Monday 15 June 2015

Franco Files:
Tender & Perverse Emanuelle

AKA: ‘Des Frissons sur la Peau’ (‘The Shiver of Fear’, France), ‘Le Chemin Solitaire’ (‘The Solitary Way’, France?), ‘El Ultimo Escalofrío’ (‘The Final Chill’, Spain), ‘French Emanuelle’ (UK), ‘Sicarius: Febbre di Sesso’ (‘Sicarius: Sex Fever’, Italy).

In several interviews conducted for DVD releases of his films, Jess Franco expressed a strong dislike for the work of ‘Emmanuelle’ director Just Jaeckin, claiming (if I recall correctly) that Jaeckin’s erotic films were cold, soulless affairs in which the director arranged his female cast like shop window dummies – in contract, presumably, to Franco’s own somewhat earthier and more emotionally engaged approach to dirty movie-making.

As such, one imagines Franco must have been less than thrilled at the prospect of making movies with ‘Emanuelle’ (one ‘m’, you’ll note, to avoid legal action) in the title, as seemingly became obligatory for all purveyors of euro-smut in the decade following the success of Jaeckin’s film. Perhaps we could read a certain black humour into the fact that this, Jess’s first ‘Emanuelle’ cash-in, features the titular character (here played by Norma Kastel) falling to her death from a clifftop balcony within the opening half hour, after which the movie becomes a flashback-heavy investigation into her murder… although, that reading of events is rather torpedoed by the fact that this film was actually shot BEFORE Jaeckin’s 'Emmanuelle', and was first screened in France in 1973, under the title ‘Des Frissons sur la Peau’.(1)

As has been mentioned in these pages before, Franco was pretty much on fire through the years 1972-74, producing an absolutely staggering quantity of work, much of it amongst his very best, the director working so fast that his films from this period almost seem like the result of cellular multiplication, with themes, locations, casts, costumes and script ideas all blurring into one another to create a sprawling sea of cinema that arguably represents the creative peak of Franco’s career.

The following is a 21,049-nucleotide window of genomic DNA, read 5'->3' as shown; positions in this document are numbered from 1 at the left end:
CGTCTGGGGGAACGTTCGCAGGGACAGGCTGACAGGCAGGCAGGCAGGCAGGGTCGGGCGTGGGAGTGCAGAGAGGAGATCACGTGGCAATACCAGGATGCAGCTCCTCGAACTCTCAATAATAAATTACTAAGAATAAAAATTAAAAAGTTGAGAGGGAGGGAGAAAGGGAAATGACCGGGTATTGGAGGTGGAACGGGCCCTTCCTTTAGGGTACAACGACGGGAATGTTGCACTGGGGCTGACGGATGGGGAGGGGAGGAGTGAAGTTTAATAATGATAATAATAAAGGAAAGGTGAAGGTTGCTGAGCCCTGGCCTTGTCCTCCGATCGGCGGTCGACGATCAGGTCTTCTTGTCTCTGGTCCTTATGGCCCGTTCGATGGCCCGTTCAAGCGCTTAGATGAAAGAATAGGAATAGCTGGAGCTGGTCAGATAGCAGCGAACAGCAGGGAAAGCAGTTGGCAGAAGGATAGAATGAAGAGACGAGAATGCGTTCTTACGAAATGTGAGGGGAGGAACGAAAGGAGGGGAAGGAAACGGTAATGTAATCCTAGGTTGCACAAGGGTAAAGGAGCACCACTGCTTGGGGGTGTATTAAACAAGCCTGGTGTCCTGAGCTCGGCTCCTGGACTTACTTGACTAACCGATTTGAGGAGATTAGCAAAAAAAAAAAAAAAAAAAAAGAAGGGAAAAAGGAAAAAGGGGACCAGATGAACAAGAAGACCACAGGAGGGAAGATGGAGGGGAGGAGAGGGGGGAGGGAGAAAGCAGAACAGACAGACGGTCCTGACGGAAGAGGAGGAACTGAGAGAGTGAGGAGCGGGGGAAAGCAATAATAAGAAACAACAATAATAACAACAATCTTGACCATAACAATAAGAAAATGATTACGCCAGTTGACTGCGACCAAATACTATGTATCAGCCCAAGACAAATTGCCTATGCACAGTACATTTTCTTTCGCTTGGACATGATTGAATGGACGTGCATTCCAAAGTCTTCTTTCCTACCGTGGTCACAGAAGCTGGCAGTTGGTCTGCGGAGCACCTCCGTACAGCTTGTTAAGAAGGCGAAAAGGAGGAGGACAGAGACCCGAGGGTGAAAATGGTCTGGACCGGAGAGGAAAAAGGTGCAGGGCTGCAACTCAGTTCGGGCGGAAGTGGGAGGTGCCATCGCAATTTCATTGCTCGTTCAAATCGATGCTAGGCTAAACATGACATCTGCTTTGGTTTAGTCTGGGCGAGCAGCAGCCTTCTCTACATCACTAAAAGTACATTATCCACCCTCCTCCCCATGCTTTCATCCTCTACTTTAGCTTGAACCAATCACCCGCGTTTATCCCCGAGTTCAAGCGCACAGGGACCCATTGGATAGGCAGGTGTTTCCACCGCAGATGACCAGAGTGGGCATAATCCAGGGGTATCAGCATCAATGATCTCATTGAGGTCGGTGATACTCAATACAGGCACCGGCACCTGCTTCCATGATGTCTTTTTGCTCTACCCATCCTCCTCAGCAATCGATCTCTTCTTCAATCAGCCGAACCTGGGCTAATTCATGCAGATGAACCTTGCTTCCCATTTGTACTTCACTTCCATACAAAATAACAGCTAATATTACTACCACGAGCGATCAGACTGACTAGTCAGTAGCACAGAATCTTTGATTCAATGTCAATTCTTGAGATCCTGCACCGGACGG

Perhaps shot sometime between ‘La Comtesse Noire’ (Female Vampire) and ‘Les Nuits Brûlantes de Linda’ (Hot Nights of Linda), if the clues provided by locations, cast members and hairstyling are anything to go by, ‘Tender & Perverse Emanuelle’ (or whatever you want to call it) certainly isn’t amongst Franco’s best efforts from this period, but it nonetheless absorbs enough of the good stuff from the films surrounding it on his CV to make it a keeper for his ever-growing cult of devotees.

Like Lorna the Exorcist, ‘Tender & Perverse..’ begins with a contextless but intoxicating lesbian love scene, featuring an extended version of some footage that memorably appeared in the aforementioned ‘Hot Nights..’, featuring Lina Romay and a partner blowing cigarette smoke around a moodily lit, red-hued night club void, before (in this version) getting down to some serious softcore business. As the cry of Lina’s orgasm echoes over a swift cutaway to a clifftop shot of waves crashing against the shoreline far below, we know we’re in safe hands.

After this promising opening though, there is an unavoidable feeling of shoddiness to the way the rather slapdash melodrama / murder mystery plotline unfolds, not helped by one of the worst English dubs ever inflicted upon a Franco film. Regrettably for the dubbers, who seem to be making it up as they go along, there are a great many dialogue scenes and much procedural faffing about, making me wonder whether the French or Spanish versions might have featured a somewhat more compelling storyline than we get here - a distinct possibility, but I wouldn’t count on it based on the tedium that often resulted when Franco tried to make straight thrillers during the ‘70s. (See The Devil Came From Akasava for but one example.)

In places, Franco toys with the idea of expanding the murder mystery angle into full-on giallo territory – a hastily shot scene in which a woman playing piano in a bar is attacked via a garrote-wielding killer POV shot prefigures the slasher hi-jinks of Bloody Moon – but he never really follows this stylistic twist far enough to merit much interest.

‘Tender & Perverse..’s Citizen Kane-derived flashback structure recalls Franco’s excellent ‘Sinner’ (’73), but whereas that film was skillfully and deliberately constructed, the juxtaposition of scenes here seems fairly random, with flashbacks and sub-plots often feeling like flimsy excuses to mesh together a bunch of unconnected footage and sex scenes that one suspects could even have been shot for other projects.